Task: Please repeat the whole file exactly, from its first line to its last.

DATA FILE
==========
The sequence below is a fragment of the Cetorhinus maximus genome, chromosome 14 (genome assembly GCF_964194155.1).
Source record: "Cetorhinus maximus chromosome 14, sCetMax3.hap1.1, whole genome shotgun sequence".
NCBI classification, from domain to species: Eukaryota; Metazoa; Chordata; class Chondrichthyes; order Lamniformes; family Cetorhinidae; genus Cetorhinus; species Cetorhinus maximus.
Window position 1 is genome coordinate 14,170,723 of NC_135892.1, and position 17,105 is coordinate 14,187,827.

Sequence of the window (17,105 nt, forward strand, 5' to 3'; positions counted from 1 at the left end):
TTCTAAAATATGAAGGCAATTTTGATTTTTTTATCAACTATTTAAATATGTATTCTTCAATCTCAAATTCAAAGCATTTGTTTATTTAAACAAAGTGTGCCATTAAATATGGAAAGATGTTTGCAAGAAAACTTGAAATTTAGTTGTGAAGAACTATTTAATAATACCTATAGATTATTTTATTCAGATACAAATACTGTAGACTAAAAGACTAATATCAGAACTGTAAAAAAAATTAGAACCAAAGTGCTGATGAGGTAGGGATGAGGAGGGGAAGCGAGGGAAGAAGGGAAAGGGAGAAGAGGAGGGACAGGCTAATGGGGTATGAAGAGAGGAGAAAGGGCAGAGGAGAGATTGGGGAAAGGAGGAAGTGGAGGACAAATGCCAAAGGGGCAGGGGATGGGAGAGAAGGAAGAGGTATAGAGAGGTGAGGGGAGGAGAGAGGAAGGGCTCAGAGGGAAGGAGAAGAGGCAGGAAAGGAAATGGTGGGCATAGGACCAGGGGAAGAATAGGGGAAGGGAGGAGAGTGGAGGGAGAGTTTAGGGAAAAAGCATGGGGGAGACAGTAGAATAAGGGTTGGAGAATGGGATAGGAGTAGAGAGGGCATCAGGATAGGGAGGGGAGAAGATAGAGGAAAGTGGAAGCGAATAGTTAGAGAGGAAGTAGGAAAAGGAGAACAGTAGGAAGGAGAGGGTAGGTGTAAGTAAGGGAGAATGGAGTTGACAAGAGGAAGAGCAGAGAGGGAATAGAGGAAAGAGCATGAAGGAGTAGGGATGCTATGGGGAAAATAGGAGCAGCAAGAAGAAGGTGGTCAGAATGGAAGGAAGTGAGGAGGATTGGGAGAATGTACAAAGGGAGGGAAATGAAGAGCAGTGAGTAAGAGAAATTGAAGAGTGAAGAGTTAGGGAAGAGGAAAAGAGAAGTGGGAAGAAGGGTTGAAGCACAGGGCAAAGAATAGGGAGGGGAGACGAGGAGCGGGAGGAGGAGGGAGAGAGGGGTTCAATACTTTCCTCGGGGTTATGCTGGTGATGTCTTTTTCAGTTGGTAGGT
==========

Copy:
The sequence below is a fragment of the Cetorhinus maximus genome, chromosome 14 (genome assembly GCF_964194155.1).
Source record: "Cetorhinus maximus chromosome 14, sCetMax3.hap1.1, whole genome shotgun sequence".
NCBI classification, from domain to species: Eukaryota; Metazoa; Chordata; class Chondrichthyes; order Lamniformes; family Cetorhinidae; genus Cetorhinus; species Cetorhinus maximus.
Window position 1 is genome coordinate 14,170,723 of NC_135892.1, and position 17,105 is coordinate 14,187,827.

Sequence of the window (17,105 nt, forward strand, 5' to 3'; positions counted from 1 at the left end):
TTCTAAAATATGAAGGCAATTTTGATTTTTTTATCAACTATTTAAATATGTATTCTTCAATCTCAAATTCAAAGCATTTGTTTATTTAAACAAAGTGTGCCATTAAATATGGAAAGATGTTTGCAAGAAAACTTGAAATTTAGTTGTGAAGAACTATTTAATAATACCTATAGATTATTTTATTCAGATACAAATACTGTAGACTAAAAGACTAATATCAGAACTGTAAAAAAAATTAGAACCAAAGTGCTGATGAGGTAGGGATGAGGAGGGGAAGCGAGGGAAGAAGGGAAAGGGAGAAGAGGAGGGACAGGCTAATGGGGTATGAAGAGAGGAGAAAGGGCAGAGGAGAGATTGGGGAAAGGAGGAAGTGGAGGACAAATGCCAAAGGGGCAGGGGATGGGAGAGAAGGAAGAGGTATAGAGAGGTGAGGGGAGGAGAGAGGAAGGGCTCAGAGGGAAGGAGAAGAGGCAGGAAAGGAAATGGTGGGCATAGGACCAGGGGAAGAATAGGGGAAGGGAGGAGAGTGGAGGGAGAGTTTAGGGAAAAAGCATGGGGGAGACAGTAGAATAAGGGTTGGAGAATGGGATAGGAGTAGAGAGGGCATCAGGATAGGGAGGGGAGAAGATAGAGGAAAGTGGAAGCGAATAGTTAGAGAGGAAGTAGGAAAAGGAGAACAGTAGGAAGGAGAGGGTAGGTGTAAGTAAGGGAGAATGGAGTTGACAAGAGGAAGAGCAGAGAGGGAATAGAGGAAAGAGCATGAAGGAGTAGGGATGCTATGGGGAAAATAGGAGCAGCAAGAAGAAGGTGGTCAGAATGGAAGGAAGTGAGGAGGATTGGGAGAATGTACAAAGGGAGGGAAATGAAGAGCAGTGAGTAAGAGAAATTGAAGAGTGAAGAGTTAGGGAAGAGGAAAAGAGAAGTGGGAAGAAGGGTTGAAGCACAGGGCAAAGAATAGGGAGGGGAGACGAGGAGCGGGAGGAGGAGGGAGAGAGGGGTTCAATACTTTCCTCGGGGTTATGCTGGTGATGTCTTTTTCAGTTGGTAGGT